Grilled dry aged beef with peppers
Honey and lavender glazed duck with blueberries and onions
I’m all for freedom of choice, but when the main courses are duck and 140 day old rib eye steak, again the necessity to order both appears to go without saying. Accompanied with sautéed pepper and onion rings, and a glossy, rich beef jus; while presentation verges on simplistic, the dish screams technique. To say that the steak is cooked perfectly would be doing it a disservice. This is something special. Yet while I label the steak as such, it quickly becomes apparent that the duck is going to blow its bovine friend out of the water. And I quickly have to face the realisation that I will probably never experience another duck dish this exceptional in my lifetime.
For this is Chef Daniel Humm’s iconic dish; the only plate to have continually remained on the menu since 2006. Evidently perfected over time. the tender, medium-rare lavender honey-glazed duck with a thick crust of szechuan pepper and fragrant spices including cumin is a dish of pure beauty. Paired with chanterelle mushrooms, blueberries and a duck jus, it’s rare I am left speechless by food. But for this, I choose to take a vow of silence, instead replacing words with a look of endearment to the empty plate in front of me.
Blackberry ice cream and granita with caramelised milk and lemon
Chocolate sorbet with shortbread and coffee meringue
Desserts take two forms, but display similar positive attributes – light, creamy, rich and indulgent. Sarcastic comments aside, primarily – “do you think they need a bigger dish?”, I mean even I’m going to air on the side of ridiculous, minimalistic plating – the blackberry dessert is insanely good. While the ‘pom-pom’ of granita acts as a palate cleanser, the caramelised milk ice cream is dense and creamier than I am expecting; a reminder more so of kulfi from the Indian subcontinent. A pool of tart, creamy lemon sauce pulls the three balls of loveliness together, albeit I sit here debating whether a couple more would have completed the juggling act.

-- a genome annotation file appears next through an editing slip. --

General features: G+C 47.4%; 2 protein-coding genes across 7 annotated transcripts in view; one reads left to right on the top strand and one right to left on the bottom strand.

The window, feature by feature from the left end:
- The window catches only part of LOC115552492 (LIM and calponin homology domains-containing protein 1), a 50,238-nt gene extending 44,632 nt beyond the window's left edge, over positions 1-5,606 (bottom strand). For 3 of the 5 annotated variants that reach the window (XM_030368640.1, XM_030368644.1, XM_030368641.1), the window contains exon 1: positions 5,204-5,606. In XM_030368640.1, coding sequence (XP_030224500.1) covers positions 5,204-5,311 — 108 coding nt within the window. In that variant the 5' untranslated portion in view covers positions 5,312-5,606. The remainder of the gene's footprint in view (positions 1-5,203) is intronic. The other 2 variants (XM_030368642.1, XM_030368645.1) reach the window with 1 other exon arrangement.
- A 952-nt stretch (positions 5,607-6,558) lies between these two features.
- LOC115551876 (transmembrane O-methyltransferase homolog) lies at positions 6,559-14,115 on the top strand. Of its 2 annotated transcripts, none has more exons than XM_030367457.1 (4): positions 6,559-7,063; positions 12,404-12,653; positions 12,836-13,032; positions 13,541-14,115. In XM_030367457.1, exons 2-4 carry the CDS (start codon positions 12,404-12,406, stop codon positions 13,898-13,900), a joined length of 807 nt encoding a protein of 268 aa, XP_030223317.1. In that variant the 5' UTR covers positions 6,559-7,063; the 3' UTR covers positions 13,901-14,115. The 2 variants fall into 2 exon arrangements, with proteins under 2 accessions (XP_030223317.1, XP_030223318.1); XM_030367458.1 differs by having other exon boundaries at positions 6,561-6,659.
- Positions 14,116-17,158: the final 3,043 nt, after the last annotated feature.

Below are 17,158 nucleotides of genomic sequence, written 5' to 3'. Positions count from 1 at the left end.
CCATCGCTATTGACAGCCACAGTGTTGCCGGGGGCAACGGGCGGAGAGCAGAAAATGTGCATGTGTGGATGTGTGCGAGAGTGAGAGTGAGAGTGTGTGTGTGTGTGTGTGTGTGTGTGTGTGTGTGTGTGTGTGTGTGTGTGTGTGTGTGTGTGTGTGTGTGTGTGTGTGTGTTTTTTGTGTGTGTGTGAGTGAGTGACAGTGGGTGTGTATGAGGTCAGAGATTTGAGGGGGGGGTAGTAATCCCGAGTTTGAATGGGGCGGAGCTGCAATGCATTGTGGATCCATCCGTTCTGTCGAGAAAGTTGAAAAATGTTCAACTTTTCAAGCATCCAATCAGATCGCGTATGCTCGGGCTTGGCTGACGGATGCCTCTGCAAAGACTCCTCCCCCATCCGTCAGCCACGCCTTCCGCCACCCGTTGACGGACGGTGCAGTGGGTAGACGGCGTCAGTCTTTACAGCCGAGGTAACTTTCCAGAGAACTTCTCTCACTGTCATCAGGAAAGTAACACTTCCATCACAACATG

I could have rolled out the adjective ‘luxurious’ a number of times throughout this menu, but in this chocolate pud I’ll settle on its use. Presentation wise the chocolate sorbet impresses. Taste and texture wise it astounds. Offering a rich combination and wonderful balance of cocoa and coffee, it truly was a 3-star dessert.
Completing the ‘EMP experience’, two dark chocolate covered pretzels (which suspiciously taste like the ultimate in animal crackers), hang elegantly off, what suspiciously looks like a posh mug stand. Accompanied with an exclusive Californian-produced apple brandy, that packs a punch of alcohol to take your breath away; it’s the perfect way to end this spectacularly refined meal.
- Being my inaugural 3 Michelin Star dining experience, I was uncertain of the level of hospitality that awaited. I have to say Eleven Madison Park destroyed any illusions I had of overbearing pretension. Seemingly casual, but seamless service by an engaging team sums up this dining experience. Nothing was too much trouble. I am sure if I had wanted a concrete (apparently it’s frozen custard) from across the street, they would have gone!
- The menu at Eleven Madison Park reads like a who’s who of fine dining; why welcome Miss Caviar, Sir Lobster and Count Duck – with a distinct emphasis on seasonal flavours and using locally sourced ingredients.
- You return home with both the menu from your visit and the bonus of breakfast for the morning (or maybe the evening) in the form of the ‘world’s best jar of granola’.
As I sit in the bar, I know I am lucky to have experienced Eleven Madison Park. Can I really afford it? – no. But life is short, a point that is to be reinforced later on in this trip. And in between the perhaps mundaneness of everyday activities, these shining beacons are here to keep us sane and smiling. For this is a restaurant for special occasions. For lists. To be indulged, appreciated and respected for what it is. An exceptionally beautiful, perfect piece of culinary escapism.